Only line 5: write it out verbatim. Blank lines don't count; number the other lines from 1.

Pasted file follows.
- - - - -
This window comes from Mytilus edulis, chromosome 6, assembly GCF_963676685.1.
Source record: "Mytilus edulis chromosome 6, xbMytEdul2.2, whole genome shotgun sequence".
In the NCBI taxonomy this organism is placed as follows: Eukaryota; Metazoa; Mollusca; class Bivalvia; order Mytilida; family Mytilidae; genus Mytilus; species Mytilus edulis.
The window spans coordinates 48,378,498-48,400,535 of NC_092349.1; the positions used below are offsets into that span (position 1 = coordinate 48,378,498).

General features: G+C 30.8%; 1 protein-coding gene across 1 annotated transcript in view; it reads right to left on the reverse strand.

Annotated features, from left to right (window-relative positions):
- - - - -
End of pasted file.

General features: G+C 30.8%; 1 protein-coding gene across 1 annotated transcript in view; it reads right to left on the reverse strand.